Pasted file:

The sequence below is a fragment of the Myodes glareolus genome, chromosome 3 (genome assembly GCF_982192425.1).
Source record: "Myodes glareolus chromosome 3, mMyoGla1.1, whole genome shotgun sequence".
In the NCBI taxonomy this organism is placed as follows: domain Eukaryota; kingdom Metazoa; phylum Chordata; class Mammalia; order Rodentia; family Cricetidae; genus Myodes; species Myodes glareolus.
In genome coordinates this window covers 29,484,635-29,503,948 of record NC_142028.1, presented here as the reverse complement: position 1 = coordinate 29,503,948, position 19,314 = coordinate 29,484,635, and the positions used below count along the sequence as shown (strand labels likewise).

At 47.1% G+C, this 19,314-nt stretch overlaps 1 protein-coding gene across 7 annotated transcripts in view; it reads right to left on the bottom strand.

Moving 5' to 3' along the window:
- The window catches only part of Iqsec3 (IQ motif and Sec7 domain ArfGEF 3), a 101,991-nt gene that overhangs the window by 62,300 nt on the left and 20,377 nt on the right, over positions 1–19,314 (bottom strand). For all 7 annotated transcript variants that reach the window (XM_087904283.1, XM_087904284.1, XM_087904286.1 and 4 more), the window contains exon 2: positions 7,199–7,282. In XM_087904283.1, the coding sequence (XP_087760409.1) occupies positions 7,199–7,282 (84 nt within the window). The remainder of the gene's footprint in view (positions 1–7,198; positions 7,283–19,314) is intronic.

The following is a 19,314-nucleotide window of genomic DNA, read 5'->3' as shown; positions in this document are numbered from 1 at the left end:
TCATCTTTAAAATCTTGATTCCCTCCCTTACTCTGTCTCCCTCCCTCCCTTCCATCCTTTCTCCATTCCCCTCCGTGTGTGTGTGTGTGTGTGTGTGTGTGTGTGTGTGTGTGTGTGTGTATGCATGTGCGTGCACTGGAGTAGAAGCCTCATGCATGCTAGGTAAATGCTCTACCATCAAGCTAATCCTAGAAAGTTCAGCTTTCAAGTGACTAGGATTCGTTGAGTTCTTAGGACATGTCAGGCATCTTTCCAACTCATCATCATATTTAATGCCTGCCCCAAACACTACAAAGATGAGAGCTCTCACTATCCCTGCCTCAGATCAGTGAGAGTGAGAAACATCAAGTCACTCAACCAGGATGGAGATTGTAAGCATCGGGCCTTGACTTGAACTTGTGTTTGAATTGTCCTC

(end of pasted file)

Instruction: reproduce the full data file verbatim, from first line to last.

The sequence below is a fragment of the Myodes glareolus genome, chromosome 3 (genome assembly GCF_982192425.1).
Source record: "Myodes glareolus chromosome 3, mMyoGla1.1, whole genome shotgun sequence".
In the NCBI taxonomy this organism is placed as follows: domain Eukaryota; kingdom Metazoa; phylum Chordata; class Mammalia; order Rodentia; family Cricetidae; genus Myodes; species Myodes glareolus.
In genome coordinates this window covers 29,484,635-29,503,948 of record NC_142028.1, presented here as the reverse complement: position 1 = coordinate 29,503,948, position 19,314 = coordinate 29,484,635, and the positions used below count along the sequence as shown (strand labels likewise).

At 47.1% G+C, this 19,314-nt stretch overlaps 1 protein-coding gene across 7 annotated transcripts in view; it reads right to left on the bottom strand.

Moving 5' to 3' along the window:
- The window catches only part of Iqsec3 (IQ motif and Sec7 domain ArfGEF 3), a 101,991-nt gene that overhangs the window by 62,300 nt on the left and 20,377 nt on the right, over positions 1–19,314 (bottom strand). For all 7 annotated transcript variants that reach the window (XM_087904283.1, XM_087904284.1, XM_087904286.1 and 4 more), the window contains exon 2: positions 7,199–7,282. In XM_087904283.1, the coding sequence (XP_087760409.1) occupies positions 7,199–7,282 (84 nt within the window). The remainder of the gene's footprint in view (positions 1–7,198; positions 7,283–19,314) is intronic.

The following is a 19,314-nucleotide window of genomic DNA, read 5'->3' as shown; positions in this document are numbered from 1 at the left end:
TCATCTTTAAAATCTTGATTCCCTCCCTTACTCTGTCTCCCTCCCTCCCTTCCATCCTTTCTCCATTCCCCTCCGTGTGTGTGTGTGTGTGTGTGTGTGTGTGTGTGTGTGTGTGTGTGTATGCATGTGCGTGCACTGGAGTAGAAGCCTCATGCATGCTAGGTAAATGCTCTACCATCAAGCTAATCCTAGAAAGTTCAGCTTTCAAGTGACTAGGATTCGTTGAGTTCTTAGGACATGTCAGGCATCTTTCCAACTCATCATCATATTTAATGCCTGCCCCAAACACTACAAAGATGAGAGCTCTCACTATCCCTGCCTCAGATCAGTGAGAGTGAGAAACATCAAGTCACTCAACCAGGATGGAGATTGTAAGCATCGGGCCTTGACTTGAACTTGTGTTTGAATTGTCCTC